Catholic bishops in Africa’s most populous nation have warned that Nigeria effectively has been taken over by insurgents, militia and criminal gangs, with Christians, including Catholic priests, among the most frequent victims. At the end of their Second Plenary Meeting, held in Abuja Sept. 7-15, the bishops denounced widespread violence and chaos in Nigeria, a situation they said is compounded by rising economic unease and lack of political transparency. On the security front, the bishops said insecurity “has remained a persistent problem in our country as insurgents, herdsmen militia, bandits, and so-called ‘unknown gunmen’ have continued to unleash terror. Kidnapping for ransom has continued,” the bishops said, with Catholic clergy particularly targeted. The latest priest to be kidnapped was Father Marcellinus Obioma Okide, who was taken on Sept. 17 but freed four days later. Some reports suggest that Obioma’s Diocese of Enugu paid an unspecified ransom to secure his release, although officials have not confirmed those claims. In general, kidnapping for ransom has become an important revenue stream for many of Nigeria’s armed groups. According to global research firm SB Morgan Intelligence, 30 Catholic priests were kidnapped in 2022, while at least 39 were killed. With a Christian being slain every two hours for their faith, Nigeria has the distinction of being the world’s greatest persecutor of Christians, according to Christian persecution watchdog Open Doors. In 2021, “More Christians were murdered for their faith in Nigeria than in any other country,” according to the group. There were than 4,650 victims, or over 80 percent of all Christian fatalities worldwide. Nigerians also accounted for 4,726 of the 5,259 Christians kidnapped in 2022. Nigerian bishops complained that many of the country’s communities have been taken over by criminals. “The result is that many [people] have fled their homes, abandoned their farms, shops, businesses and other sources of livelihood,” they said in their Sept. 15 communiqué.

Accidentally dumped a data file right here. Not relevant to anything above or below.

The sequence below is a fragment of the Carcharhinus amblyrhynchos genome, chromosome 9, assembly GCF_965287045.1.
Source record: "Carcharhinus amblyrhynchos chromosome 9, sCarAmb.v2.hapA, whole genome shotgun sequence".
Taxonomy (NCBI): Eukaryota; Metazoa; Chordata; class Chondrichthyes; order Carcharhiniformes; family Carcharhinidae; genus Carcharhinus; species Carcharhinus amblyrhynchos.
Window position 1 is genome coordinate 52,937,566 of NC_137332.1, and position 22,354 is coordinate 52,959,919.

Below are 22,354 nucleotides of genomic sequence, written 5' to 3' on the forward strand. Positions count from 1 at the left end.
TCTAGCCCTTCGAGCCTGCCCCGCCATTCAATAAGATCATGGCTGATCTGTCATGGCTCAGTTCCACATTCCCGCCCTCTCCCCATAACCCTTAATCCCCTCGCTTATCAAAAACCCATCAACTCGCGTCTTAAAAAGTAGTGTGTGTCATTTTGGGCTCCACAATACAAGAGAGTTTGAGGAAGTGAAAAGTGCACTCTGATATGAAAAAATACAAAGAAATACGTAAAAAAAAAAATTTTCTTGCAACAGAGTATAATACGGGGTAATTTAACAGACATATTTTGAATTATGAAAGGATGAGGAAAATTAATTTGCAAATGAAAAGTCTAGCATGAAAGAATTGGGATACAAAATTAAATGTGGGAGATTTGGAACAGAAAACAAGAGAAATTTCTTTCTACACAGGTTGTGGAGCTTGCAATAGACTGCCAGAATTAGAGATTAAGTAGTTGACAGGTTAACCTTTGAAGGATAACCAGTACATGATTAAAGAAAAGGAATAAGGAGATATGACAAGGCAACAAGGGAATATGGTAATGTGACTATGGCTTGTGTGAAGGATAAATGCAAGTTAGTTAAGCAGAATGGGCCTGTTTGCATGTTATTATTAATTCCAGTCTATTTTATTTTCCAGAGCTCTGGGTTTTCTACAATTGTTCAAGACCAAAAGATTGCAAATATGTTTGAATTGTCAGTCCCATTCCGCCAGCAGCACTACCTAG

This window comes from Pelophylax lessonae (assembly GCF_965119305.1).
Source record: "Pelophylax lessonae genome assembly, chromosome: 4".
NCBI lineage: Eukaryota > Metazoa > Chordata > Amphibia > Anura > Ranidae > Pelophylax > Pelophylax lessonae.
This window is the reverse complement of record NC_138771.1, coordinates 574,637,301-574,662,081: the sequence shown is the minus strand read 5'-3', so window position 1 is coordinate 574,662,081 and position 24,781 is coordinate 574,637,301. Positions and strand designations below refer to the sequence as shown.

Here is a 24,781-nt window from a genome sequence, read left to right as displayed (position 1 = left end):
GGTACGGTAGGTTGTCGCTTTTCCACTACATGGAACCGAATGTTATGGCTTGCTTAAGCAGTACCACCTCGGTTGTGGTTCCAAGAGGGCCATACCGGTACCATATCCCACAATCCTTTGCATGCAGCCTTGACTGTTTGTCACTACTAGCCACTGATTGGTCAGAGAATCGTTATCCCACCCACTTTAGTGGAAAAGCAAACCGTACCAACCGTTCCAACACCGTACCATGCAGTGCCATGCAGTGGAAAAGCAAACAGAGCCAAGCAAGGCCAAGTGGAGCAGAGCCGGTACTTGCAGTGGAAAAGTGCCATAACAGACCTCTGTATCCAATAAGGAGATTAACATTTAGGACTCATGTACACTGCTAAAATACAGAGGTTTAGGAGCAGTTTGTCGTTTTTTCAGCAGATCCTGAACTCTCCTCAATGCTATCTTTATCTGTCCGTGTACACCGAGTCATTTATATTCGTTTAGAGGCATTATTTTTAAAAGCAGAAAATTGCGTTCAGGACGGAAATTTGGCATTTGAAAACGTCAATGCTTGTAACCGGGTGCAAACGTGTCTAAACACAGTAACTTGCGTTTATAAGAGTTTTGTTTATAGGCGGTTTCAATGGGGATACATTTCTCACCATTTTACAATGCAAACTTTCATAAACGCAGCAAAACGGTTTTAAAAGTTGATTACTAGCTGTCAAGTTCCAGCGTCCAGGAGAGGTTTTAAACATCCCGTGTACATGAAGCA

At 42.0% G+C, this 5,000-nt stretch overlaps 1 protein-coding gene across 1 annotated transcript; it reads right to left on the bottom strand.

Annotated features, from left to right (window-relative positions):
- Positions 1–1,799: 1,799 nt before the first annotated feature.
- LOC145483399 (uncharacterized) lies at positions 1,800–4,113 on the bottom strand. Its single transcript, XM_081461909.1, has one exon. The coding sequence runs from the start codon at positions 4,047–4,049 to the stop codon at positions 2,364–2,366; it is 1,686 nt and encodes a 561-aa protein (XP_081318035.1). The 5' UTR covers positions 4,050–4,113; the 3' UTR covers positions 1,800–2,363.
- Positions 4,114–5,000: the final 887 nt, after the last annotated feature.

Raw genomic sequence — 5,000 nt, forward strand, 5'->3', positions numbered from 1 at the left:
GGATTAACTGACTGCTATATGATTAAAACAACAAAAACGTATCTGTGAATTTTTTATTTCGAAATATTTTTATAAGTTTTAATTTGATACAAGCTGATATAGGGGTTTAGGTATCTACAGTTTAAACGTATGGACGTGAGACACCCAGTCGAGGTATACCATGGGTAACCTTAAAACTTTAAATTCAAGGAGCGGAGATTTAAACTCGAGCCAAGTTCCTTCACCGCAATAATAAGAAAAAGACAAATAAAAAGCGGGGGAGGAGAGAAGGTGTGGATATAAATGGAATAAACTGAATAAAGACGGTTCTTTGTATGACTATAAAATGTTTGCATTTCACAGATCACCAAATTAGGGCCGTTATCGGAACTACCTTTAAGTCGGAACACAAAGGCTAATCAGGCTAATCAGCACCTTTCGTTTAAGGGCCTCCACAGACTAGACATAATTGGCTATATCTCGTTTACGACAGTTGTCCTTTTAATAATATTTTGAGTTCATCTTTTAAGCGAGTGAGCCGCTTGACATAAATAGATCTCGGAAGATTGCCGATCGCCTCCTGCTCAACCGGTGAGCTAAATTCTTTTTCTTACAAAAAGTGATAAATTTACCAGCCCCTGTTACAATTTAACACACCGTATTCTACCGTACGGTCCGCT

“The throng of internally-displaced persons in our country is ever-growing, with many children out of school, making them easy prey to human traffickers. This state of affairs has been compounded by the incessant sit-at-home orders in the South-East issued by non-state actors. Many have lost their lives for failing to adhere to such illegal directives.” The reference was to orders issued by insurgent groups in the southern part of Nigeria, mostly areas of the former Biafra which tried to break away and establish an independent state during a bloody 1967-70 civil war, for citizens to remain home during specified periods in order to pressure the government to give in to the groups’ demands. The clerics said the killings and kidnappings were being carried out by criminal elements with various levels of sophistication, with terrorists increasingly turning to soft targets “with Catholic priests in mind. The blood of the innocent continues to cry out to God for vengeance like Abel’s,” the bishops warned. They accused the country’s security apparatus of looking the other way as Christians are targeted for elimination. “The failure of the government to tackle the issue of killing of priests has further contributed to emboldening other criminals to do the same,” they said. “Those involved should be identified. They are not spirits, but human beings. If the security system is proactive enough, they should have been able to unearth the killers by now. The government has the responsibility to lead in dealing decisively with perpetrators of these atrocities which now serve as motivation for others to commit more crimes.” They said the federal government bears full responsibility for the killings, because it has “lost the capacity to rein in sundry cartels of gunmen who now terrorize different places, particularly in the North, without let or hindrance.” They called for a redesign of the existing strategy to stem insecurity. Adding to the rising insecurity is what the bishops described as a “failing and worsening economy” which has subjected Nigerians to “a life of poverty, hunger, hardship and suffering.” The World Poverty Clock says 71 million Nigerians live in extreme poverty, and the country’s National Bureau of Statistics last year said 63 percent of the population of 133 million people are “multidimensionally poor.” The World Bank predicts that between 2019 and 2025, the number of Nigerians living below the national poverty line will increase by 13 million, as population growth in the country continues to exceed efforts to combat poverty. The bishops blasted “the ever increasingscandalous comfort and remuneration of elected leaders to the detriment of the poor,” and urged the governments to cut the increasing cost of running government “and that the money saved be used to provide essential amenities and services.” Ultimately, the clerics believe that the way forward for Africa’s largest nation is to “journey together” in a spirit of synodality. “Synodality is a way of life,” they said. “It means journeying together as a people of God by way of communion, participation and mission. It fosters collaboration, forgiveness and reconciliation. “Synodality is facilitated by listening, a deeper form of hearing, shared responsibility and dialogue. To listen is to seek to understand; to understand is to seek reconciliation. Reconciliation brings forgiveness; forgiveness brings collaboration which promotes growth and development.” They concluded that the principles of synodality offer “a true path to rebuilding our country. As we seek to do this, the different ethnic components, political affiliations and religio-cultural diversities should be helped to come together to work for peace, progress and development. In effect, synodality has the power to break all artificial barriers through cordiality and right relationships,” they said. Nigeria bishops denounce violence, including assaults on priests and other Christians | Crux (cruxnow.com)